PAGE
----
We as Black women need sisterhood because what’s life without hair musings, a little “tea” exchange, and meme-worthy moral support? While we know we need solid friendships and sisterhood, many of us may not know how to create the healthy ones we dream about.
What are the fundamentals of a good friendship? How do we keep our relationships healthy and avoid toxic ones?
We consulted some experts who offered tips on how to maintain healthy friendships as Black women. Here’s what you need to know to have more fruitful and fulfilling relationships with your girls.
Understand What You Need in a Friend
Have you ever sat and written out a list of things you need in a romantic partner? This is something that you can do to see what you need in a friend, too. Relationships can thrive when both people know what they need, communicate about it, and both parties’ needs are met. Sometimes it requires some inner work to know what you’re looking for in a friend beyond common things like them living in close proximity or sharing similar identities, says Kenya Crawford, a licensed psychotherapist and racial equity consultant based in Philadelphia.
“What does it mean for you to feel aligned and safe in a friendship?” she asks. “Is it that you need someone who’s supportive? Is it that you need someone who calls you into difficult conversations? Is it someone who holds you accountable to the things that you said at the top of the year?”
Crawford says it’s important that we’re honest with ourselves about what we’re open to receiving and what we can also give in a friendship.
Ensure You’re Aligned
Some people are in friendships held together by strings because of how long they’ve known the person. However, time doesn’t always equate to a healthy friendship. Crawford says that she sees many of her clients holding on to relationships from childhood or high school just because.
“Recognize that you’re not the same person you were when you were a child and when you were in high school or even college, and that’s a good thing. We’re meant to grow and evolve,” she says. “Sometimes friendships don’t stay intact throughout that evolution. And there’s no hard feelings, nothing wrong with that, but it’s ensuring that we’re creating friendships that are in alignment with who we are and what we value and over time, that’s meant to change.”
Forgiving friends isn’t always easy, especially when we have high expectations. However, as Dr. Chanda Reynolds, PsyD, Washington, D.C.-based licensed clinical psychologist and host of the Paging Dr. Chanda Podcast shares, knowing how to forgive is key.
“I always say people are going to be people. We are flawed beings,” she says. “We’re going to say things that might rub people the wrong way sometimes. And you know, even though it might not be purposeful or our intent, sometimes things like that happen in relationships.”
It’s also essential to be aware of any unresolved pain you have from past relationships. Reynolds says a common mistake she sees people make in friendships is carrying baggage into new ones. “It’s important to go into friendships and sisterhood or what have you with a clean slate. Allow people to show you who they are without assuming that you know who they are,” she says.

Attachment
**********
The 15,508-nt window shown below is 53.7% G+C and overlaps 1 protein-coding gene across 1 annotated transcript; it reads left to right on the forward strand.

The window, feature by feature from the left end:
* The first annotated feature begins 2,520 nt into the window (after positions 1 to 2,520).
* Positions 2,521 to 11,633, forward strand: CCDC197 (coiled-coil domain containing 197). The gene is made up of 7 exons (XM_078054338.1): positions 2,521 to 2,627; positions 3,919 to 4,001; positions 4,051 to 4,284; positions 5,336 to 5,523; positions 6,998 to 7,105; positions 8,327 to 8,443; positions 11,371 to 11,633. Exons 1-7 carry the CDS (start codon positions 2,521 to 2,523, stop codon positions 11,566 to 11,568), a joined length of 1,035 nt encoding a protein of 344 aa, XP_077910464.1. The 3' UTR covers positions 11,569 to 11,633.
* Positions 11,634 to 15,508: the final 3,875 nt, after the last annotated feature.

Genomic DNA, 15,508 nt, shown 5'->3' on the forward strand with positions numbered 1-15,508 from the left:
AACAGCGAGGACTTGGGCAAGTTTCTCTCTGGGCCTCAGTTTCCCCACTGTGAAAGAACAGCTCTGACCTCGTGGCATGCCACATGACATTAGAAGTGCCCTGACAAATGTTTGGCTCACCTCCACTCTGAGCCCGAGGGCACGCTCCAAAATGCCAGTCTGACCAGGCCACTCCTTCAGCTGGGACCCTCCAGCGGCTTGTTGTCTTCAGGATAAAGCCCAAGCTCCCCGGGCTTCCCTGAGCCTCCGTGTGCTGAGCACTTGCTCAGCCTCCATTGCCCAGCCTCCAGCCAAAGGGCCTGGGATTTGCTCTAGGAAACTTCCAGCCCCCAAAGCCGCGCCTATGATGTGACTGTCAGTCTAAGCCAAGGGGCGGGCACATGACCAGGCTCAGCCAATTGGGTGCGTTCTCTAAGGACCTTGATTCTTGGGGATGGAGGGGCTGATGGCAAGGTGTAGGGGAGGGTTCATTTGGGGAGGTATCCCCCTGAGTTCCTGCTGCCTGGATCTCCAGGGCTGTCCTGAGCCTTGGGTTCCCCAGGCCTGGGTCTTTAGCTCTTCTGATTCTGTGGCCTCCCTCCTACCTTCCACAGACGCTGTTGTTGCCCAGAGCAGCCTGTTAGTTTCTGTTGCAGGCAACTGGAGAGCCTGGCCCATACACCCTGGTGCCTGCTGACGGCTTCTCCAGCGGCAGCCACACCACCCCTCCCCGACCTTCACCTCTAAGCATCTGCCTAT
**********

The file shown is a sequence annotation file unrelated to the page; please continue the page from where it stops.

Set Loving Boundaries
Boundaries are a hard topic for people who grew up without any. As the conversation about mental health continues to become more mainstream, we are learning that boundaries are a form of self-care and not a malicious way to declare war on those we love.
“One thing I love about boundaries is that a boundary is set in place in order to keep your needs safe and secure,” Crawford says. “So when we’re talking about friendships and relationships, I would hope that the relationships that you’re nourishing want you to feel safe and secure in your needs.”
What happens when friends take offense to your boundaries? Or you take offense to someone’s boundaries? Crawford recommends reminding one’s self that the boundary isn’t a rejection of another person. It is just a way to ensure the person setting the boundary gets their needs met. In other words–don’t take it personally! Reynolds says, in addition to that, upholding a boundary is just as important as setting one.
“If people do cross our boundaries, know how and when to basically check them,” she says. “Let that person know if they’re crossing your boundary because people have no way of knowing that they are unless we acknowledge it.”
Prioritize Mental Wellness
When two people are in a good place mentally, it may be easier to show up for one another in loving ways. Crawford expands on the importance of this saying, “We’re [Black women] living through systemic oppression on a daily basis, which is absolutely going to have a negative impact on our mental health. So I’d argue that every friendship, every relationship amongst Black women needs to center mental health, because if it doesn’t, are you really connected to someone? Are you really building the foundation of love and care if you’re not loving their mental health and their mental wellness?”
Before you can prioritize your mental wellness, you have to know what makes you feel centered and connected to yourself. And that takes us back to the cliché but true statement that you can’t love anyone else if you don’t first love yourself. In Reynolds’ words, “It’s important to just be able to understand what self-love looks like before pursuing any type of friendship or relationship.”